by Simon Haldy
When we think of Switzerland, most will immediately think of chocolate, watches, precision and tax evasion. But did you know that during the golden era of the automobile numerous talented coachbuilders were active in this mountainous and austere country? Swiss coachbuilders are of course not as famous as their French, German or English colleagues, but you will see that some of their creations are really worth taking a closer look at. And then you will realize that you may have already seen Swiss coachbuilt cars before, without even having noticed. Many prestigious chassis such as Duesenberg, Isotta Fraschini, Bentley and Alfa Romeo have been clothed by Swiss craftsmen, but let’s focus on Bugatti in particular.
Gangloff was established in 1903 in Geneva by Georges Gangloff and became one of the most fashionable and famous of Swiss coachbuilders. The company produced bodies for Rolls-Royce, Delage, Hispano-Suiza, Isotta Fraschini, Mercedes-Benz, Minerva and of course Bugatti.
In 1927 Georges Gangloff purchased Wiederkehr coachbuilding, a company based in Colmar, close to Molsheim. From then on Wiederkehr became known as Gangloff Colmar and became a kind of affiliated Bugatti coachbuilder. It is believed that they clothed about half of Bugatti’s production. The relations between Molsheim and Gangloff Colmar were so close that it is often very hard to tell which of the bodies are Molsheim designs and which are Gangloff’s.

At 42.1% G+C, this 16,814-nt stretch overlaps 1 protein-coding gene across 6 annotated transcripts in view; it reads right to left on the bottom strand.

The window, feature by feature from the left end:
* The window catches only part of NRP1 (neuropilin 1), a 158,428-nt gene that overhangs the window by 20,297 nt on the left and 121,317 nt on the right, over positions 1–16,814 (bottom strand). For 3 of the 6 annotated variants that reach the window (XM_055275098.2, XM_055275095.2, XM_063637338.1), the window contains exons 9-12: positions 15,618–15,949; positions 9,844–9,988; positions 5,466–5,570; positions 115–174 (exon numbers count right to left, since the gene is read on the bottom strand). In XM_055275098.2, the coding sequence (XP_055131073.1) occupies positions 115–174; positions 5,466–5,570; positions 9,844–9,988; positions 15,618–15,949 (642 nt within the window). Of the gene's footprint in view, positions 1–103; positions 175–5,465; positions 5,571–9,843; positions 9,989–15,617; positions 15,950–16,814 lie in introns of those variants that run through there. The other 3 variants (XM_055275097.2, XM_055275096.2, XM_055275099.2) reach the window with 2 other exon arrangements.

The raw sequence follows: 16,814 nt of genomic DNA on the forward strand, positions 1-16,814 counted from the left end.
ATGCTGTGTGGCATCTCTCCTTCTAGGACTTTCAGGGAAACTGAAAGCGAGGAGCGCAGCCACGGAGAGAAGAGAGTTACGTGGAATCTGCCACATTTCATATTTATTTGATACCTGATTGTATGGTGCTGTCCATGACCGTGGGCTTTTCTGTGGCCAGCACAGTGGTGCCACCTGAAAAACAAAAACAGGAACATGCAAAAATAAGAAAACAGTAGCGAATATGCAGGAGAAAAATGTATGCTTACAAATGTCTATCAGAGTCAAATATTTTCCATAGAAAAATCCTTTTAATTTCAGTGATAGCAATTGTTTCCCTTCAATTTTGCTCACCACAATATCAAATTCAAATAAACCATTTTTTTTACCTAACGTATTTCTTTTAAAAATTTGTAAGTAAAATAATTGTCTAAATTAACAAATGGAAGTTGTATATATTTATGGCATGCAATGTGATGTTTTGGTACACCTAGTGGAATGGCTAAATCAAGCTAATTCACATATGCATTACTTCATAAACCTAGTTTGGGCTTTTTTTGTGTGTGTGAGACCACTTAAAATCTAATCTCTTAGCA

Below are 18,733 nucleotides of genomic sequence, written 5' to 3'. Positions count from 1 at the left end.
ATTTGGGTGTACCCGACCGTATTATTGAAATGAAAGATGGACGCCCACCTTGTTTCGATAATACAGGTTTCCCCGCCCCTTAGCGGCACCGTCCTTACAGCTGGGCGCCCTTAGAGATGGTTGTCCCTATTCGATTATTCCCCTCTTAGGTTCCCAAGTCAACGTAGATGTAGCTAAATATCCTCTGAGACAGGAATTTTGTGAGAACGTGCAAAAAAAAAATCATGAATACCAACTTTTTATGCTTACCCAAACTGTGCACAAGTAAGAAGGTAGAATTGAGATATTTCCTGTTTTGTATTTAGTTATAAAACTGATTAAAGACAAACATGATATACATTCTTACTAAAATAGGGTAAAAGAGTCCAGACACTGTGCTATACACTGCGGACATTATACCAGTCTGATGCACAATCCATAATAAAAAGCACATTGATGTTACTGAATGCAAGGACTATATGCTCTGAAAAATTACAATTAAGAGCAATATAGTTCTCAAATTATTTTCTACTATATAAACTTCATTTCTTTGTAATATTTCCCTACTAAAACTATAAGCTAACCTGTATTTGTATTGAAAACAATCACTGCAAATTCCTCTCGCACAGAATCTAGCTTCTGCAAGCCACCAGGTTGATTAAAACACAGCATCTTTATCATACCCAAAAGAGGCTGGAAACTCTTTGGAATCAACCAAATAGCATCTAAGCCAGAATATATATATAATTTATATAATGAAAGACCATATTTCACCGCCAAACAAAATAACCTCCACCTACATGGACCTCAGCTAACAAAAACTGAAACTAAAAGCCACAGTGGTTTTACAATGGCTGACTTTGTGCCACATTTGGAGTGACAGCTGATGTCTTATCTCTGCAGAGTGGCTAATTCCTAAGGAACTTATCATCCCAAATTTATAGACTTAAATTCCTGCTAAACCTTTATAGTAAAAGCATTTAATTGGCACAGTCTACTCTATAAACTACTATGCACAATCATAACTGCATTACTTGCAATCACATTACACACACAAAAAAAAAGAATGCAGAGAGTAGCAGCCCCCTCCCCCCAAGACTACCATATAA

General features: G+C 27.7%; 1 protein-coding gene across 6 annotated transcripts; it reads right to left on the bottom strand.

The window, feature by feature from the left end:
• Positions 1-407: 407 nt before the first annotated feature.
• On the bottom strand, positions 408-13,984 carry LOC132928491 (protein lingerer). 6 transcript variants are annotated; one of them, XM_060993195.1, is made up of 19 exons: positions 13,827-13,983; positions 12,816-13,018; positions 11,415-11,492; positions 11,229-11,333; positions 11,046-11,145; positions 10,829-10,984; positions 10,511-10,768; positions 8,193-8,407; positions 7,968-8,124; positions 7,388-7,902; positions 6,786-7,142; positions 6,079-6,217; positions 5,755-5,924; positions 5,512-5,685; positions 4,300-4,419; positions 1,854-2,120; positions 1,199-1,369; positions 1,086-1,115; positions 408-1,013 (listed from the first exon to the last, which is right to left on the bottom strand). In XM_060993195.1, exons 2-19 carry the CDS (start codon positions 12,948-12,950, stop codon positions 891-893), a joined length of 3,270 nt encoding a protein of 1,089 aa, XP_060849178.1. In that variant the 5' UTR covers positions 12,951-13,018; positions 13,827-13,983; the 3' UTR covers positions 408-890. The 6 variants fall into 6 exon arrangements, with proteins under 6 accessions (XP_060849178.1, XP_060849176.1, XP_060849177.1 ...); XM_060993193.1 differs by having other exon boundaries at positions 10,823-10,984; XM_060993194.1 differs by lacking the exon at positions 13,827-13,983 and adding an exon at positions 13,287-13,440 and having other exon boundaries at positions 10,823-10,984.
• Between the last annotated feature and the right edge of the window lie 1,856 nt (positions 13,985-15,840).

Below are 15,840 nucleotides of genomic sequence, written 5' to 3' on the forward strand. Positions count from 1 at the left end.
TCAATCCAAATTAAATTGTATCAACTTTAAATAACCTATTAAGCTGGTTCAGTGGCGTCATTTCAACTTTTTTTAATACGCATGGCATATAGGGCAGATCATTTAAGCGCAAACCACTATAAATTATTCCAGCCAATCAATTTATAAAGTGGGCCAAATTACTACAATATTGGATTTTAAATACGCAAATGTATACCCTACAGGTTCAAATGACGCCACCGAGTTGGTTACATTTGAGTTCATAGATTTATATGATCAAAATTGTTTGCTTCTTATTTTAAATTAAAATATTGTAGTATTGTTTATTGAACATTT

In 1929 Georges Gangloff set up a new company in Bern, which specialized in building bodies for buses, trucks and which, from time to time, also imported products from the Colmar affiliate into Switzerland. This was for instance the case with the famous one-off Bugatti Type 57 (57764) drophead, a unique kind of Aravis cabriolet, which was shown at the 1939 Geneva Automobile Salon. This marvel later belonged to the Shakespeare collection (Illinois) and ended up in Fritz Schlumpf’s museum in 1963.
57764 is a very special Type 57, coachbuilt by Gangloff Colmar and sold through Gangloff Bern. It was owned by a carpet import company, also in Bern, called Ruckstuhl. This has caused confusion among today’s Bugattistes, since Ruckstuhl was also the name of a Swiss coachbuilding company, but there is no doubt that this 57 is one of Gangloff Colmar’s masterpieces.
From 1928 the parent company, Gangloff Geneva, coachbuilt very few Bugattis. Among them there were two very famous bodies: a Type 50 fixed head coupé, as well as a Type 57 coupé which once was part of the Dovaz collection. Both wear the badge Gangloff Geneva and have once been imported into Switzerland as unbodied chassis, which proves that they really have been coachbuilt in Geneva.
In 1936 Georges Gangloff sold his Geneva company to two of his associates.